Pet Seat Belts. Seat belts for dogs…might sound like a novelty but it’s becoming a law! Mandatory pet seat belt laws are currently being considered in many states across the country and in New Jersey, proposed legislation is pending approval. Under New Jersey’s legislation pet owners must buckle up Fido and Fluffy, put their pets in a carrier or face the consequences. Penalties for non-compliant pets run the gamut from a 20 dollar ticket up to a 1000 dollar fine along with a potential disorderly conduct charge and up to 6 months in jail.
Apparently a 4th grade class inspired this “pet project” to actually be drafted. Assemblywoman Grace Spencer, who is responsible for the proposed legislation thought if pets are considered family members then they should be treated as such in the car as well as in the home, a philosophy this author and veterinarian couldn’t agree with more.
Now that this upcoming legislation will likely become law, the Center for Pet Safety decided to test the effectiveness of several pet restraint belts and harnesses to see just how effective current seat belt designs actually are in the event of a crash. Because the pet seat belt issue is relatively new, Federal Pet Restraint Safety Standards do not yet exist.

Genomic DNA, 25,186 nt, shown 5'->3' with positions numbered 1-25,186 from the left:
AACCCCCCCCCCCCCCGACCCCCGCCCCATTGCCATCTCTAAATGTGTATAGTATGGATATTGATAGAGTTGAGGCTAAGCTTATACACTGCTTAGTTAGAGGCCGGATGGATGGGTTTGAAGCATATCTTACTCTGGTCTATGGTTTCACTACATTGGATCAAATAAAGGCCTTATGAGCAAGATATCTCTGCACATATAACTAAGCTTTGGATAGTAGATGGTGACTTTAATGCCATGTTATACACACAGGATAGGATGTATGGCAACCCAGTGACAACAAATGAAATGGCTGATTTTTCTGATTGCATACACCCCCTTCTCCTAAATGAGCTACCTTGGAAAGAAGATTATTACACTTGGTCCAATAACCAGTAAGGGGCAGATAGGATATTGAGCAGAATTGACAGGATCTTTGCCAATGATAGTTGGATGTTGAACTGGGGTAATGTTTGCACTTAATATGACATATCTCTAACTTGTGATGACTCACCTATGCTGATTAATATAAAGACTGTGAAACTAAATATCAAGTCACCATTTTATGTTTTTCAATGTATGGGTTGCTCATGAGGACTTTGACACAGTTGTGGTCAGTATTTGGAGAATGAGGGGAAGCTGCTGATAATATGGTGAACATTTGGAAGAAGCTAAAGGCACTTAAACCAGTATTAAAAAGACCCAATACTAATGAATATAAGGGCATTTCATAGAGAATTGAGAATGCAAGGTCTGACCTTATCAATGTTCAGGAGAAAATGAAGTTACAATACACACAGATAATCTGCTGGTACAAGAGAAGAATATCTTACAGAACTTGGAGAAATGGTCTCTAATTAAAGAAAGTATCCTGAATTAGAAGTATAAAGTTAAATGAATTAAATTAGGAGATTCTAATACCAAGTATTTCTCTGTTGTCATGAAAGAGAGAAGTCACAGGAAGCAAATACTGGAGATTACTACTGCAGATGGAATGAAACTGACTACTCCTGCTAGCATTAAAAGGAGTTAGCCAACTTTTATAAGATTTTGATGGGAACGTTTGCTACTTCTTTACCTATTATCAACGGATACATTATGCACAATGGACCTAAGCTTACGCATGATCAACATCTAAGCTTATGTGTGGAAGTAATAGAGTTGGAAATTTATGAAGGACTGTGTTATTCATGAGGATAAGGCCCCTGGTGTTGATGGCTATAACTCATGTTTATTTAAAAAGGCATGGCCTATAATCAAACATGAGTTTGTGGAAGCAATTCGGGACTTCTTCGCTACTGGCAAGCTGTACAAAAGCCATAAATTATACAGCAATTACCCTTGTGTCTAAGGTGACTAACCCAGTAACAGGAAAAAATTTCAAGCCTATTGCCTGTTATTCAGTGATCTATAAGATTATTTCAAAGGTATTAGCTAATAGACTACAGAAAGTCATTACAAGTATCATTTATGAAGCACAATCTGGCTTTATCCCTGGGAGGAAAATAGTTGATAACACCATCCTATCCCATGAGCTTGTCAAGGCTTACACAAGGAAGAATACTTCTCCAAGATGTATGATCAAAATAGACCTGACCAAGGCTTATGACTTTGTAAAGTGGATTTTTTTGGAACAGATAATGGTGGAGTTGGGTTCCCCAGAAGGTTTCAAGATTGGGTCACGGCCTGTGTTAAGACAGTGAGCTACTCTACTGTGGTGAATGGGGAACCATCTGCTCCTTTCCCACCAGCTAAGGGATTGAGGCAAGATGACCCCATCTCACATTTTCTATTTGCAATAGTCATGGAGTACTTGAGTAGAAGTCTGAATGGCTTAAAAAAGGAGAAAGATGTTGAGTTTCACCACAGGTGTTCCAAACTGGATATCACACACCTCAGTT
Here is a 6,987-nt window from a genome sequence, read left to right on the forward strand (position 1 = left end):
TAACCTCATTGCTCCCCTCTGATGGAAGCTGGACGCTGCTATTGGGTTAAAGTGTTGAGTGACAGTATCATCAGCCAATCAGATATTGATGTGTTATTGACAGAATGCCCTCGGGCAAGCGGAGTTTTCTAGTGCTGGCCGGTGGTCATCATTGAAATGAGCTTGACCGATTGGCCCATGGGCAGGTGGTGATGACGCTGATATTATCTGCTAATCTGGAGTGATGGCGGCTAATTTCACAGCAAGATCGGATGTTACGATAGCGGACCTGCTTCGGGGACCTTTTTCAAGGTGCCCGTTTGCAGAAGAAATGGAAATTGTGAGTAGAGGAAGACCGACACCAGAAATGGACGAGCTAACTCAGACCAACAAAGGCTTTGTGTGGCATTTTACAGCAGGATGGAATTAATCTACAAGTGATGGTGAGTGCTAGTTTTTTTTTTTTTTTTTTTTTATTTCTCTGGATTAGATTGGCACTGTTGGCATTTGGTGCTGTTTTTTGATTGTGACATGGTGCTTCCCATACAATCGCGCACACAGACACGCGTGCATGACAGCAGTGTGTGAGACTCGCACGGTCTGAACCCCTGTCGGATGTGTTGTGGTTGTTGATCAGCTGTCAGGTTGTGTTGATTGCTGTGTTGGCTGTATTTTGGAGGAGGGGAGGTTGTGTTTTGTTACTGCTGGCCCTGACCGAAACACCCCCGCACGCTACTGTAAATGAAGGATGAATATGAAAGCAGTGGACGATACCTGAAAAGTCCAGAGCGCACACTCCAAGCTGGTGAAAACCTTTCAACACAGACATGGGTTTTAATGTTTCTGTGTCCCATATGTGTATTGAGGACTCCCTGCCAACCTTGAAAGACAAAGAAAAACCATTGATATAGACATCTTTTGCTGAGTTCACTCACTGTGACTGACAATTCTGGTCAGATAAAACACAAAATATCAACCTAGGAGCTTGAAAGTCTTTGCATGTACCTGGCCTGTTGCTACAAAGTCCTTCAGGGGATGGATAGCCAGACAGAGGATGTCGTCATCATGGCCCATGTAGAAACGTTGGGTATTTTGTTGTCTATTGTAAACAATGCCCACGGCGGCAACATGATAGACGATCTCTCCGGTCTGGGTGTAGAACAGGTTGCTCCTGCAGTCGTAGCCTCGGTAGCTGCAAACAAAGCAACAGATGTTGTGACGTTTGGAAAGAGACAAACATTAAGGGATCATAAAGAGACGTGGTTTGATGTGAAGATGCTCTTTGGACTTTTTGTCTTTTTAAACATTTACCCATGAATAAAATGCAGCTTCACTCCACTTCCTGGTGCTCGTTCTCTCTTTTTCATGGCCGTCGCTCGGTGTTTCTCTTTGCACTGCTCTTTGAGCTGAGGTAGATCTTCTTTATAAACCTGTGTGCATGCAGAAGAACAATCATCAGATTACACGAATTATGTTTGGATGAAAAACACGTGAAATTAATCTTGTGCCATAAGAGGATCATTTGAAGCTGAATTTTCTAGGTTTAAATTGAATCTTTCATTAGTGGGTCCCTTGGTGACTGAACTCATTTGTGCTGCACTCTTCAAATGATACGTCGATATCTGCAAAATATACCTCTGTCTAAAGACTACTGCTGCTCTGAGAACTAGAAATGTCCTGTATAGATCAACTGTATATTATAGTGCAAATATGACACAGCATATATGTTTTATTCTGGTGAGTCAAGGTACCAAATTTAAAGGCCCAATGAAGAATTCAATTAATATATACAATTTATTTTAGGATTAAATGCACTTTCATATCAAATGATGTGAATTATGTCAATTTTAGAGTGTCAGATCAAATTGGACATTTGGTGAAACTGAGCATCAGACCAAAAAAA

Unfortunately after testing several seat belt models none met the minimum safety standards in the initial study. The results were a complete failure and not even one pet seat belt proved to offer pets any protection or safety in the event of an actual accident.
Certainly researchers have their work cut out for them. Plans to develop Federal Safety Standards are in motion as are effective seat belt designs for manufacturers to explore.
A “AAA” survey revealed that 85% of dog owners admitted to being distracted by their pooch at some point while driving and there appears to be an increasing numbers of accident reports citing the pet as the cause of the fender bender.
Until Federal Standards are in place and pet seat belts are redesigned consider keeping Fido and Fluffy in carriers or at least confined in the back seat to minimize driver distractions and potential accidents.